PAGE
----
Simultaneous comparison of multiple treatments: combining direct and indirect evidenceBMJ 2005; 331 doi: https://doi.org/10.1136/bmj.331.7521.897 (Published 13 October 2005) Cite this as: BMJ 2005;331:897
- Deborah M Caldwell (), research associate1,
- A E Ades, professor of public health science1,
- J P T Higgins, senior research associate2
- 1 Medical Research Council Health Services Research Collaboration, Department of Social Medicine, University of Bristol, Bristol BS8 2PR
- 2 Medical Research Council Biostatistics Unit, Institute of Public Health, Cambridge CB2 2SR
- Correspondence to: D M Caldwell
- Accepted 29 June 2005
How can policy makers decide which of five treatments is the best? Standard meta-analysis provides little help but evidence based decisions are possible
Several possible treatments are often available to treat patients with the same condition. Decisions about optimal care, and the clinical practice guidelines that inform these decisions, rely on evidence based evaluation of the different treatment options.1 2 Systematic reviews and meta-analyses of randomised controlled trials are the main sources of evidence. However, most systematic reviews focus on pair-wise, direct comparisons of treatments (often with the comparator being a placebo or control group), which can make it difficult to determine the best treatment. In the absence of a collection of large, high quality, randomised trials comparing all eligible treatments (which is invariably the situation), we have to rely on indirect comparisons of multiple treatments. For example, an indirect estimate of the benefit of A over B can be obtained by comparing trials of A v C with trials of B v C,3–5 even though indirect comparisons produce relatively imprecise estimates.6 We describe comparisons of three or more treatments, based on pair-wise or multi-arm comparative studies, as a multiple treatment comparison evidence structure.
The need to combine direct and indirect evidence
Concerns have been expressed over the use of indirect comparisons of treatments.4 5 The Cochrane Collaboration's guidance to authors states that indirect comparisons are not randomised, but are “observational studies across trials, and may suffer the biases of observational studies, for example confounding.”7 Some investigators believe that indirect comparisons may systematically overestimate the effects of treatments.3 When both indirect and direct comparisons are available, it has been recommended that the two approaches be considered separately and that direct comparisons should take precedence as a basis for forming conclusions.5 7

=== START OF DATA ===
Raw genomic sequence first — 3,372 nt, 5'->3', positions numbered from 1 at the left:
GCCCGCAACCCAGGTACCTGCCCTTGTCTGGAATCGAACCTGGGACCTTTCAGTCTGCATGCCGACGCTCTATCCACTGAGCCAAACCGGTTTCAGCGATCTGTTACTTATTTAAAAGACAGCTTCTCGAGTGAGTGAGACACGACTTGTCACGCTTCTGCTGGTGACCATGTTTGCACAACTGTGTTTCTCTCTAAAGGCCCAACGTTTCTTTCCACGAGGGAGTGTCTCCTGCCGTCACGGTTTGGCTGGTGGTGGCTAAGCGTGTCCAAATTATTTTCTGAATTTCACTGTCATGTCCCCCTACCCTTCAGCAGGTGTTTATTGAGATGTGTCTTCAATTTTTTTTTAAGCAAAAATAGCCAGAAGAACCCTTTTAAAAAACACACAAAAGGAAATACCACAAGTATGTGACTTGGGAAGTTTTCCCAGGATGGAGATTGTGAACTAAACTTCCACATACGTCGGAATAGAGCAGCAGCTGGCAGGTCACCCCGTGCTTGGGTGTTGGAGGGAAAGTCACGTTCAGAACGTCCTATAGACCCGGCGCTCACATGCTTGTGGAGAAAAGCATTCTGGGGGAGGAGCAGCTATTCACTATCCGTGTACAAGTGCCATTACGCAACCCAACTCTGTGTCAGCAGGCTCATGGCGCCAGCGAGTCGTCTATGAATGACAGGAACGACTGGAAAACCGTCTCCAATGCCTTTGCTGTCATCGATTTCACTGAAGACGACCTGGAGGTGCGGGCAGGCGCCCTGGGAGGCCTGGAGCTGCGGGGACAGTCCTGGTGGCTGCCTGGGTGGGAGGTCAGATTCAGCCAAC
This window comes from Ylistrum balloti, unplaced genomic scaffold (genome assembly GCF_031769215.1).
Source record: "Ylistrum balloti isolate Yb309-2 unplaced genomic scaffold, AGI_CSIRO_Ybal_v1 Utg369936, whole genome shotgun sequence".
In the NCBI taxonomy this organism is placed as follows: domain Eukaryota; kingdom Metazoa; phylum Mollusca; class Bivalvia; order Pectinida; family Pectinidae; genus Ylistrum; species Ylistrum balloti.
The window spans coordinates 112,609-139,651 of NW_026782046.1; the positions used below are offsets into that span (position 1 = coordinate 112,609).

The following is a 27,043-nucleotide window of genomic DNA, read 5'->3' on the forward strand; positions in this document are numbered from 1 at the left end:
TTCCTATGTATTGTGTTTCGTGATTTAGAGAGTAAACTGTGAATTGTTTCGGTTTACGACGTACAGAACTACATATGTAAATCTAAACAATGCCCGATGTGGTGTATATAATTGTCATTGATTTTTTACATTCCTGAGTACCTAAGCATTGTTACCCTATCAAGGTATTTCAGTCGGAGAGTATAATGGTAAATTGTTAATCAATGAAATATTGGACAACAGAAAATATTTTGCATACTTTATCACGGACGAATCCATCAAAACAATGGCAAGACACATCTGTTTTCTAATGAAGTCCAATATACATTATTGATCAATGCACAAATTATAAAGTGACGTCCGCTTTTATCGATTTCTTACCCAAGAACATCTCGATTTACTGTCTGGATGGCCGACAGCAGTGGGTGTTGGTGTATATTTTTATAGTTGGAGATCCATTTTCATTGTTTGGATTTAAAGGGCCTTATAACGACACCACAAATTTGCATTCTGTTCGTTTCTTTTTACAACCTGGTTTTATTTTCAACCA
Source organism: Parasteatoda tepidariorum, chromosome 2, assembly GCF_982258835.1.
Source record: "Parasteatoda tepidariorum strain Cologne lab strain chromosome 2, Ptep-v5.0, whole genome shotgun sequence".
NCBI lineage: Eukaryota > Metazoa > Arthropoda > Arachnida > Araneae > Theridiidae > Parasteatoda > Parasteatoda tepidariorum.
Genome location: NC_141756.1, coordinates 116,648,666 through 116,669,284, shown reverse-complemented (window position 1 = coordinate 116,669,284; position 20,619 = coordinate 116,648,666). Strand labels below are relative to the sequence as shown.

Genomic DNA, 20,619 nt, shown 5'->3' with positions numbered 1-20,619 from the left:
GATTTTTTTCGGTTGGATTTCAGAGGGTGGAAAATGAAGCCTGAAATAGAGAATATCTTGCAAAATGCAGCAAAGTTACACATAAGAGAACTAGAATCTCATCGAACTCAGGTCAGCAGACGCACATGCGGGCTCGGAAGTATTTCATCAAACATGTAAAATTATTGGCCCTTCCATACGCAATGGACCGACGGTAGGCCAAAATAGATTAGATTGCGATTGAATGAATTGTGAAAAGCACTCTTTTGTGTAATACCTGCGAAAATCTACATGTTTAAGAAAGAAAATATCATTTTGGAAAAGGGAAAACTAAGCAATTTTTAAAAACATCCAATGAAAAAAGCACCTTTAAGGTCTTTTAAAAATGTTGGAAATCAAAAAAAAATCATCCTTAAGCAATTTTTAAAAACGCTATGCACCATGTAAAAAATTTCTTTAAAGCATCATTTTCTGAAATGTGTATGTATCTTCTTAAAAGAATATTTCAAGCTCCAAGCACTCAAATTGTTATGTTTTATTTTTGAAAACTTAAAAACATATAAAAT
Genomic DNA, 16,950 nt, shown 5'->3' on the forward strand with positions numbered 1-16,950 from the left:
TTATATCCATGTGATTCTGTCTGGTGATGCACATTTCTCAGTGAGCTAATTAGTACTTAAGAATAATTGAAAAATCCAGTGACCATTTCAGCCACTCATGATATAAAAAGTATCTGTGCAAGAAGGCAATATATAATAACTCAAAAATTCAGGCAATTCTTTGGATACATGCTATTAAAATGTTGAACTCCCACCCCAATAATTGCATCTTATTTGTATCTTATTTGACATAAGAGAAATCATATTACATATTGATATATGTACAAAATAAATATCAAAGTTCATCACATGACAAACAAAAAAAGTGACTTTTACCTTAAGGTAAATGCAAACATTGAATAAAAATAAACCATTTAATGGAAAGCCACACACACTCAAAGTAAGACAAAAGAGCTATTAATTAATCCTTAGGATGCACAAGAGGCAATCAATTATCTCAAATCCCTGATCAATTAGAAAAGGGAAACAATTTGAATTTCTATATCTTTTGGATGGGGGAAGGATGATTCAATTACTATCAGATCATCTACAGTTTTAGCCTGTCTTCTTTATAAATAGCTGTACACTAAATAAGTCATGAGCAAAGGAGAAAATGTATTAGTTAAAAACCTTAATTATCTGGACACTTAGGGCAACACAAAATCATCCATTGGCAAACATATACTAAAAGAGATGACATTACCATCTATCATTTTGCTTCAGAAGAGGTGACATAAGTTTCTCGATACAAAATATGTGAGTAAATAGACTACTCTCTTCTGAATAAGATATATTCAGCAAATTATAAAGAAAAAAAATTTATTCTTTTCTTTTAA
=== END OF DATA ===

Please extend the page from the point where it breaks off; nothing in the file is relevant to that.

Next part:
Difficulties arise, however, if the direct evidence is inconclusive but the indirect evidence, either alone or in combination with the direct evidence, is not. Furthermore, this approach becomes increasingly impractical as the number of treatments increases. If five treatments have been compared with each other, there are 10 possible direct pair-wise comparisons and 70 indirect comparisons. Keeping this information separate makes little sense, particularly when the entire body of evidence could be summarised in terms of four relative treatment effects.
Suitable statistical methods for comparing multiple treatments that fully respect randomisation have been available for some time.8–11 They have not been widely used, although applications of these methods have begun to appear in US medical journals12 and in medical decision making.13 14 Below, we provide a worked example of these methods and show their advantages over restricting attention to direct pair-wise comparisons. We also examine some concerns about bias and randomisation.
Thrombolysis and angioplasty after myocardial infarction